Wednesday, May 23, 2012

Postscript to "Nature in Art"

In response to various comments from both close friends and from people who've known me for a couple of hours, which were along the lines of
A not-so-young physicist, un Indio
Posted on his blog about VIBGYOR.
"The passion is clear,
The physics, 'No fear!',
But the tone, ahh that is a failure!"


After what RS, ARM, DST, SP, AP, SK, PSK, JB etc have put me through over the last few weeks in the "Home Truths Dept.", I think a Maoist re-education camp will be a piece of cake!


...


One of the above friends: "Do you acknowledge that you have been personally responsible for suppressing millions of hard-working peasants?"


RST: "Yes."


Same friend: "Wait, you've already self-confessed? I don't get to torture you?"


RST: "The other friends in the list above have said pretty much the same thing about me, so it must be true."


Some friend!: "So what are you going to do about it?"


RST: " 'Do about it?' ? What do you mean? That would require me to be different from what I am! ... Oh, I see your point!"


...

So here goes: I want that post to be seen as a learning opportunity about observing nature, not art criticism nor artist criticism. To be very very explicit: The artistic representations aren't incorrect representations of nature - they don't have to be, reality is not the only domain of art. They're just not realistic/scientific representations of nature. True, which doesn't prevent them from sometimes being spot-on in capturing some essence of nature.

In exchange, I would like acknowledgment that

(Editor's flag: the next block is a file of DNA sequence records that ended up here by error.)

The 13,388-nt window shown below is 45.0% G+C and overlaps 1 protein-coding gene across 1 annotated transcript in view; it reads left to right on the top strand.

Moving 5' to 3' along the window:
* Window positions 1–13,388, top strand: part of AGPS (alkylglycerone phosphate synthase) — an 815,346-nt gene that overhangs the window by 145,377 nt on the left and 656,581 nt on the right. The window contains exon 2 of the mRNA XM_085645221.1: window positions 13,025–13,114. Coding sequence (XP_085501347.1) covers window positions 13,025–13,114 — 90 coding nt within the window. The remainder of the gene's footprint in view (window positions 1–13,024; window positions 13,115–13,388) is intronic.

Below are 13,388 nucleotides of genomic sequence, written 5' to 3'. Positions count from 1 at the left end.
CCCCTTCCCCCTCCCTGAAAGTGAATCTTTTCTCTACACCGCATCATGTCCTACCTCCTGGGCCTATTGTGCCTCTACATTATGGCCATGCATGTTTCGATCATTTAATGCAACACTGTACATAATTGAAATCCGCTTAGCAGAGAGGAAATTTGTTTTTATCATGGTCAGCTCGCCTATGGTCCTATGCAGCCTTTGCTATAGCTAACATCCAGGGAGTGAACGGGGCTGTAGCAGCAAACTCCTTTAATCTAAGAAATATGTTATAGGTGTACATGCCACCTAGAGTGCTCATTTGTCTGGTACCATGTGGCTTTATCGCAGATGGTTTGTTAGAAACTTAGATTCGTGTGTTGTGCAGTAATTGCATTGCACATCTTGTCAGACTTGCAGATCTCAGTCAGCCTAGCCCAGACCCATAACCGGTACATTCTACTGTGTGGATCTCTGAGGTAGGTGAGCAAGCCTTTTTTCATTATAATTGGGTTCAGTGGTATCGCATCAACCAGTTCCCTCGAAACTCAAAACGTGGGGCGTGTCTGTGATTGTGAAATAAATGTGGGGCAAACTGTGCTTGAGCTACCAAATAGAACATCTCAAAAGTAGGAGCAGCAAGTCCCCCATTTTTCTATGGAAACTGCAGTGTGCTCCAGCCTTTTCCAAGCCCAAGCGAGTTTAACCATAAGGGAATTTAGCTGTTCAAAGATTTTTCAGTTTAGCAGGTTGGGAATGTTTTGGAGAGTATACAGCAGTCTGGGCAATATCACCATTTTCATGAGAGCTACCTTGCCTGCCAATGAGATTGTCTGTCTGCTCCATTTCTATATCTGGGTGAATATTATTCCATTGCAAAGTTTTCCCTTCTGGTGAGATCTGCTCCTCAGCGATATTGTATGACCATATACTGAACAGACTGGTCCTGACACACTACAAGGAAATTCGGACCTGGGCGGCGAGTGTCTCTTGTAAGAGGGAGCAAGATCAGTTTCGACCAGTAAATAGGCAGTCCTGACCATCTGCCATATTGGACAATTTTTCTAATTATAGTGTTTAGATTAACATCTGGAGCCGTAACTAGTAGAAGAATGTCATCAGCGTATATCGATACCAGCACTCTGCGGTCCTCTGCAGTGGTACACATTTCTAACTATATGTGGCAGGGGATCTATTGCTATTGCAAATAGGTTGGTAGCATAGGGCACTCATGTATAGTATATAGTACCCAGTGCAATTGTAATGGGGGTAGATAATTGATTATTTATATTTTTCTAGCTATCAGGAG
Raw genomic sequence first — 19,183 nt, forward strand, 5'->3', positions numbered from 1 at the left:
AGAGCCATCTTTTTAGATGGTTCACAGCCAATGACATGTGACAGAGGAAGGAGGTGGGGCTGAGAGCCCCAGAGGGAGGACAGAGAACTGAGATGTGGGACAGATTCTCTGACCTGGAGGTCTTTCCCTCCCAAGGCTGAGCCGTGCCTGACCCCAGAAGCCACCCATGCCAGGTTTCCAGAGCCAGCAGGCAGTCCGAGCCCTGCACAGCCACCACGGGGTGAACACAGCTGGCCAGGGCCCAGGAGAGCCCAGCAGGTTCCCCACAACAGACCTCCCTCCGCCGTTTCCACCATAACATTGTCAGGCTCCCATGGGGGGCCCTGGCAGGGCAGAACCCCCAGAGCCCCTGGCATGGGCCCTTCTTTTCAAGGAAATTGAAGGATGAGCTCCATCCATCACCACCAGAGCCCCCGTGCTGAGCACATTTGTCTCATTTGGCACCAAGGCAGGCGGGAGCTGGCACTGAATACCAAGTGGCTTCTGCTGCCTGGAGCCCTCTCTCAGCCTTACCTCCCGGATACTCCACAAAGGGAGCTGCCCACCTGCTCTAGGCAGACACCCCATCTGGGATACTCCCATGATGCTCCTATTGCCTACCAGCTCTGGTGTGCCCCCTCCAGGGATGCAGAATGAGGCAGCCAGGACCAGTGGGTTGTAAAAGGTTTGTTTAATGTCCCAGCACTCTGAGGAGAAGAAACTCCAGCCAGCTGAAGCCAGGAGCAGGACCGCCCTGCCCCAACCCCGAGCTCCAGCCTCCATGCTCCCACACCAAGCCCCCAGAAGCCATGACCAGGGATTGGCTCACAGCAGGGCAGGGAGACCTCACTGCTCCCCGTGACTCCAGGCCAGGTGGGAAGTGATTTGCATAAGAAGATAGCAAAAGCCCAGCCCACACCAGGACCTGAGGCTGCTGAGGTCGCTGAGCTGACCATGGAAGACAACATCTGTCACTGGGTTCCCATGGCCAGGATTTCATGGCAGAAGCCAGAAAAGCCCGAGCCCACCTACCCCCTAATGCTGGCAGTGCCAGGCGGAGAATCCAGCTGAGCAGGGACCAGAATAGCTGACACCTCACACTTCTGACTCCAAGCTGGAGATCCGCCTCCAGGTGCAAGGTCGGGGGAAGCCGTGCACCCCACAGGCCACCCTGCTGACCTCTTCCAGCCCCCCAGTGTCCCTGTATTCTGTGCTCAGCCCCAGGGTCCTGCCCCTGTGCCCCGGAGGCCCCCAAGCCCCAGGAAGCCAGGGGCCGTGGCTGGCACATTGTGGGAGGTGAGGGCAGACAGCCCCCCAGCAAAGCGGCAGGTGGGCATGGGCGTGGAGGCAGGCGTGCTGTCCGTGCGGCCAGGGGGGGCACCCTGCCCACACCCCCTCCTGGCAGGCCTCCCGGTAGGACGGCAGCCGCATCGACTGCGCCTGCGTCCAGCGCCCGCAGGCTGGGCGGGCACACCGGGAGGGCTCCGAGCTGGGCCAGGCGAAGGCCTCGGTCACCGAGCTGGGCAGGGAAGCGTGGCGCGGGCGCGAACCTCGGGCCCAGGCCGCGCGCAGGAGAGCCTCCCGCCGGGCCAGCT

1)  scientists can appreciate beauty in nature, in spite of "having an equation for it", and that
2)  scientists can appreciate art, in spite of being very analytical (Read any art reviews lately?).

In that post "wrong" should be interpreted not as a commentary on the moral nature of the artist, but rather as "observationally incorrect representation of nature, but of course the artist has artistic license to do what she or he wants, just use this as an excuse to step outside and look, really look, at a rainbow!"


A painter friend of mine in Madrid (Javier F L)  put it best when I asked him why he painted, "I paint because it gives me an excuse to gaze for long periods of time." I couldn't disagree less about why I do science, or data analytics for that matter. (This isn't helping me get a job, is it?)

2 comments:

Anonymous said...

the artistic representations aren't incorrect representations of nature. they're just not scientific representations.

Ranjeet said...

@anonymous: Point well taken, and added, in red.